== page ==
The survey of 210 nurses found that older nurses are also less likely to meet recommended physical activity levels at work, regardless of job demands, place of work, and body-mass index.
The study, entitled Nurses, age, job demands and physical activity at work and at leisure: A cross-sectional study, was conducted by Vera McCarthy and her colleagues, S Crowley and Teresa Wills.
The study said: “The nursing workforce is ageing, and increased age and demands at work can impact on physical activity levels in the workplace and at leisure. Research has shown that work physical activity, without activity at leisure, is insufficient to prolong well-being.”
The study investigated the physical activity levels of a sample of nurses, to determine if age and job demands are associated with recommended physical activity levels at work and at leisure.
The data was collected during 2016, with 210 nurses participating by self-reporting the data.
Four out of five of them were staff nurses (82%), with just over half of the sample working shifts. Respondents worked in a variety of areas, with the majority in surgical wards (18%) or operating theatres (17%). Less than half of the nurses engaged in the recommended amount of physical activity at work, and only 9% did in leisure-time, which compares with 31% of the general population.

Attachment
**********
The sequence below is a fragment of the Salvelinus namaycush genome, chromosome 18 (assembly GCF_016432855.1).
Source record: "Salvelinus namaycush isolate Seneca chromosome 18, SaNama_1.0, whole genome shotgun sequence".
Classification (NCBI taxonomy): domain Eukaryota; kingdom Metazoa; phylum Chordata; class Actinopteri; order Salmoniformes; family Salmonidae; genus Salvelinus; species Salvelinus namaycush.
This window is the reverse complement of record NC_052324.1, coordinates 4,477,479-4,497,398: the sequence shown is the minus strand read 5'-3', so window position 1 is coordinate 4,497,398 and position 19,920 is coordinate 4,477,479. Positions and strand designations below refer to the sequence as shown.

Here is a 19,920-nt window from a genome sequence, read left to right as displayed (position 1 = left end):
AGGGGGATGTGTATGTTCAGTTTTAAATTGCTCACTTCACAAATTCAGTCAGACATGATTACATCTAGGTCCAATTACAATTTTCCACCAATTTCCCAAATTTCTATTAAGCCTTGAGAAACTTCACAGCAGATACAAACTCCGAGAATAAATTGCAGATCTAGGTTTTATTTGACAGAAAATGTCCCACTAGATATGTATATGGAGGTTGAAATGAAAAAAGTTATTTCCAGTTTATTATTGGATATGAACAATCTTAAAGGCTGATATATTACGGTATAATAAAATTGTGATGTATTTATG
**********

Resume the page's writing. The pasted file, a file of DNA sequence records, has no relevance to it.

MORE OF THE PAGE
According to the report: “This is a worrying finding, particularly in view of longitudinal evidence, demonstrating the necessity of leisure-time physical activity (beyond work physical activity) for maintenance of good health.”
Dr McCarthy said there is a “qualitative demand” on nurses, meaning they can fall behind with their work and that job-rotation could be a possible solution.
The report read: “The Irish health service is under strain, with an ageing population, and, indeed, an ageing nursing workforce. The combination of these factors can potentially threaten the provision of safe, quality care, going forward.
“Nursing, as a profession, demands a level of physical activity to meet the needs of patients. The delivery of safe, quality care is a fundamental part of the nurse’s role. However, if the nurse is unable to engage with their work, at the level demanded by their work area, they may opt to leave the profession, with a resultant loss of valuable experience.
“The physical activity levels required of nurses, in different work areas, needs to be assessed and work matched to ability to retain our experienced nursing workforce. This is particularly important for older nurses, who, as found in this study, are less likely to engage in recommended physical activity levels at work.”
Study published in Applied Nursing Research at